It seems that the Russian election interference story has taken on a life of its own. According to one recent report in the Intercept [COLE], Russian military intelligence launched a spear-phishing attack against at least one voting machine software supplier and more than one hundred local election officials. The Washington Post, such attacks were ordered by Russian President Vladimir Putin to help elect Donald Trump. [MILLER1] Putin denies such involvements with pro forma political double speak – “We never engaged in that on a state level , and have no intention of doing so.” [AP-POLITICO] We call attention to the qualifier in the first clause, and tense in the second (italics added). According to the Intercept article, “The [NSA] assessment concluded with high confidence that the Kremlin ordered an extensive, multi-pronged propaganda effort “to undermine public faith in the US democratic process, denigrate Secretary Clinton, and harm her electability and potential presidency.” It's time for this story to be intelligently put to rest.
Did Russia engage in the spear-phishing attack and DNC Hack? I wouldn't put it past them. But all of the evidence has been classified by the U.S. intelligence agencies, so we really don't know for sure. I've spoken to the problem trying to establish cyber-attribution within a security vacuum before [BERG1], and this problem rears its ugly head again with this latest story. The Intercept claims to have a copy of this most recent NSA report, but at the request of the NSA they are not revealing it. The Intercept claims that the leaked NSA document states that “It is unknown whether the aforementioned spear-phishing deployment successfully compromised the intended victims, and what potential data could have been accessed by the cyber actor.” [COLE] (source document: assets.documentcloud.org/documents/3766950/NSA-Report-on-Russia-Spearphishing.pdf ). The NSA claims that one target of the spear-phishing was a voting machine software developer who sells registration system software to hardware vendors of voting machines. Certainly this would be an important hack of voting systems – if voter's names are removed from voting registration records, they will lose their opportunity to vote. (Indeed this is exactly what has been done domestically for years by vote challengers, see below). The backdrop of this story is that based on earlier NSA reports, President Obama issued a series of warnings to President Putin to stop the cyber aggression against U.S. political infrastructure in September, 2016 – apparently without effect. [MILLER2] The Russian Hack incident pushed the Senate into passing legislation in July, 2017 that contained additional sanctions against Russia by a veto-proof vote of 92:2 [DEMIRJIAN] in defiance of President Trump's vacillating and inconsistent policy on Russia.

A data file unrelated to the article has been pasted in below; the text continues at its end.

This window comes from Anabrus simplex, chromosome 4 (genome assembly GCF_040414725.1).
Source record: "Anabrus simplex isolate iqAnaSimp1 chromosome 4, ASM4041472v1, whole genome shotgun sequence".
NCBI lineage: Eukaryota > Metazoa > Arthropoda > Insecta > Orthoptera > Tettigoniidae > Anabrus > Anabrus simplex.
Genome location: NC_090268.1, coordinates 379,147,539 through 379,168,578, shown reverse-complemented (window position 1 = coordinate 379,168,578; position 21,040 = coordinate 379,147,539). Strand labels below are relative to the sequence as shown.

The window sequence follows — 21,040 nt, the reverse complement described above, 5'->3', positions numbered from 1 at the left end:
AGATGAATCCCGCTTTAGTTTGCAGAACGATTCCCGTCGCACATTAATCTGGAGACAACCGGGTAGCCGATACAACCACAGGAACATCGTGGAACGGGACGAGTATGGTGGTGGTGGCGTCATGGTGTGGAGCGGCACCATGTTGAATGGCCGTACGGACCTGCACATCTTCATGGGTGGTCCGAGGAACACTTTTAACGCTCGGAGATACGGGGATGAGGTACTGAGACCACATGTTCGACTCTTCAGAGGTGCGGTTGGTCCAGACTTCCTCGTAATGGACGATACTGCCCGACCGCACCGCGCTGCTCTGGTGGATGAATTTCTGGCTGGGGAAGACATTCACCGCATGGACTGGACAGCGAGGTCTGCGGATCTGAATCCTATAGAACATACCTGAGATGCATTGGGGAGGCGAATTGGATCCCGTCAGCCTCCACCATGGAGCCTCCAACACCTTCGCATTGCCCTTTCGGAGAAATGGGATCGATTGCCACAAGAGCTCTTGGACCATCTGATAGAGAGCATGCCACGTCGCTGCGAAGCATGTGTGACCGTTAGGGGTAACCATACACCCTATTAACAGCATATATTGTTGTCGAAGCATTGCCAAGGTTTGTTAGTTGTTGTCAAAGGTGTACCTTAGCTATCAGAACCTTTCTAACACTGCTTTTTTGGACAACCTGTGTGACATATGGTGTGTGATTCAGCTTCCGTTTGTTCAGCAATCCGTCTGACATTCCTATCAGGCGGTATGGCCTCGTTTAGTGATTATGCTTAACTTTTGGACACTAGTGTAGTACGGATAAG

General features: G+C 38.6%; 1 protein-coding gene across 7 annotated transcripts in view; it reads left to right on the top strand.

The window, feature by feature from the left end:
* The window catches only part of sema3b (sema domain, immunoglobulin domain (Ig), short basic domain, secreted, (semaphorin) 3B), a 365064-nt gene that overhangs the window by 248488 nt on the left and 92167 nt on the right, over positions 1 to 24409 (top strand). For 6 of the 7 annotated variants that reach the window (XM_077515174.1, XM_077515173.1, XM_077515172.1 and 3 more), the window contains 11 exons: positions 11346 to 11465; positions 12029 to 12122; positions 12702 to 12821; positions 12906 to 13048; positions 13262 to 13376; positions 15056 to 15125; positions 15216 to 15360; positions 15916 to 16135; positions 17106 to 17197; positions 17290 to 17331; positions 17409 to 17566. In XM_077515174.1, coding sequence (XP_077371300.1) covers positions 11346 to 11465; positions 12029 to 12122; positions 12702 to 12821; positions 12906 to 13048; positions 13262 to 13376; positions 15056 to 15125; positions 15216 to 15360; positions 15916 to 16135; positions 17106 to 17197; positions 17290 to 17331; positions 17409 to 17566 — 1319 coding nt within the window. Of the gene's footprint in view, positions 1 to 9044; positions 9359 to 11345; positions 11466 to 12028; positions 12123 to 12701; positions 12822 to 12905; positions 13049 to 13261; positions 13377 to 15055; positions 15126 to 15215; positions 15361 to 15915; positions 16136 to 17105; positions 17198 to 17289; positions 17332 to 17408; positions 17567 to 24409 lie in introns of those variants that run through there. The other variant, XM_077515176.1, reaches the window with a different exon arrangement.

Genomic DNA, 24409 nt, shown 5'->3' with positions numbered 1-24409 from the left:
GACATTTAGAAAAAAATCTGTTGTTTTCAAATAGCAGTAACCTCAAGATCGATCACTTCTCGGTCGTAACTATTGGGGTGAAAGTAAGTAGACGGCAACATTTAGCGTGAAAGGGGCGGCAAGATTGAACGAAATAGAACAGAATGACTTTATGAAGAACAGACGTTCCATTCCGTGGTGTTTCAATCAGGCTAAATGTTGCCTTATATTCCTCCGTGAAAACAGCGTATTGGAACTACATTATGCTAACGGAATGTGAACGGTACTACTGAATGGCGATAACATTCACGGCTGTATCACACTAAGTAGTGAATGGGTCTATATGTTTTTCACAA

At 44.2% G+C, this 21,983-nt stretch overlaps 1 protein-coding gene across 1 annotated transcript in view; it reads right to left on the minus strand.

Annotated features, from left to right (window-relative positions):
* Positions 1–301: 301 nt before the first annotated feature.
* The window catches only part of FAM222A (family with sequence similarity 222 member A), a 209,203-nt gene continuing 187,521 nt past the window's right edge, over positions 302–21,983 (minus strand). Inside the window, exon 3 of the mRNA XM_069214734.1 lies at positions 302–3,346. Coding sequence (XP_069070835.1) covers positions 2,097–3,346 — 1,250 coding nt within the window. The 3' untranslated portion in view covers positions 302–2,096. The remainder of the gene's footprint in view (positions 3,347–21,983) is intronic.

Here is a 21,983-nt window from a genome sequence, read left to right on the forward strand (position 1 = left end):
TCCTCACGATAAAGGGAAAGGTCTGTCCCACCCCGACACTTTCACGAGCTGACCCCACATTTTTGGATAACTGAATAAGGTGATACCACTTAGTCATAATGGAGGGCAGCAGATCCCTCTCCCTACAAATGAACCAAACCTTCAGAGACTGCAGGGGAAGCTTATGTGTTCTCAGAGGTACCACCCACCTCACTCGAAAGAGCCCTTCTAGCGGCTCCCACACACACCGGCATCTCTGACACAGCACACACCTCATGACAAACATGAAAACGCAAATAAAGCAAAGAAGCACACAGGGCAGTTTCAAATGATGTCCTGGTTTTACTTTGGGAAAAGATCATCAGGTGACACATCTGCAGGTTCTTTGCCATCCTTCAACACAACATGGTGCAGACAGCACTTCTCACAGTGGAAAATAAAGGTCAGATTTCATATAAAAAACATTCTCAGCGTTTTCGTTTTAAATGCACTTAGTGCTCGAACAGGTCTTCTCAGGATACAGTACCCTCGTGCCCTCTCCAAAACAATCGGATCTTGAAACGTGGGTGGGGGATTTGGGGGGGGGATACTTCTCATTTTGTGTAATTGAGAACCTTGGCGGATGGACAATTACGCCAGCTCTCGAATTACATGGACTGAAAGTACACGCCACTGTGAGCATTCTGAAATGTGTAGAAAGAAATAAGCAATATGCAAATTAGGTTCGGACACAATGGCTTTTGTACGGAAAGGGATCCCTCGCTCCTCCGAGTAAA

This entire story camouflages the real issues! The important parts of this story remain under-reported, namely (1) the Russian interference in the 2016 U.S. election was far from noteworthy for the U.S. has continuously interfered in foreign elections for a century or more, (2) the effect of Russian interference with U.S. democratic elections pales in comparison to the effects of domestic efforts, and (3) these problems are exacerbated by the U.S.' absurd commitment to outdated and insecure voting policies, procedures and equipment. We take these up in turn.
That the U.S. is the world leader in global election interference is well-documented, [KILLHOPE] [WEINER] with Russia/former Soviet Union in a distant second place [LEVIN]. Political scientist Dov H. Levin's data show that of the 117 partisan electoral interventions identified between 1946 and 2000, 81 (69%) were conducted by the U.S. while the remaining were conducted by USSR/Russia. Since 937 competitive national elections took place during the same period, Levin's data show that 11.3% were targeted by one or both of these super powers for intervention. So one in nine foreign national elections over the past half century were a target of either U.S. or USSR Russian interference (or both). What is unique about our present circumstance is just that the super powers are apparently interfering with each other's elections. Levin's analysis excludes covert and military operations to overthrow governments which are featured in William Blum's book, Killing Hope. I will note in passing that Blum's book has been updated twice since 1995 to reflect the heavy volume of recent U.S. interference in foreign government affairs. Our present experience with election interference is not new. It's only that the shoes have changed feet.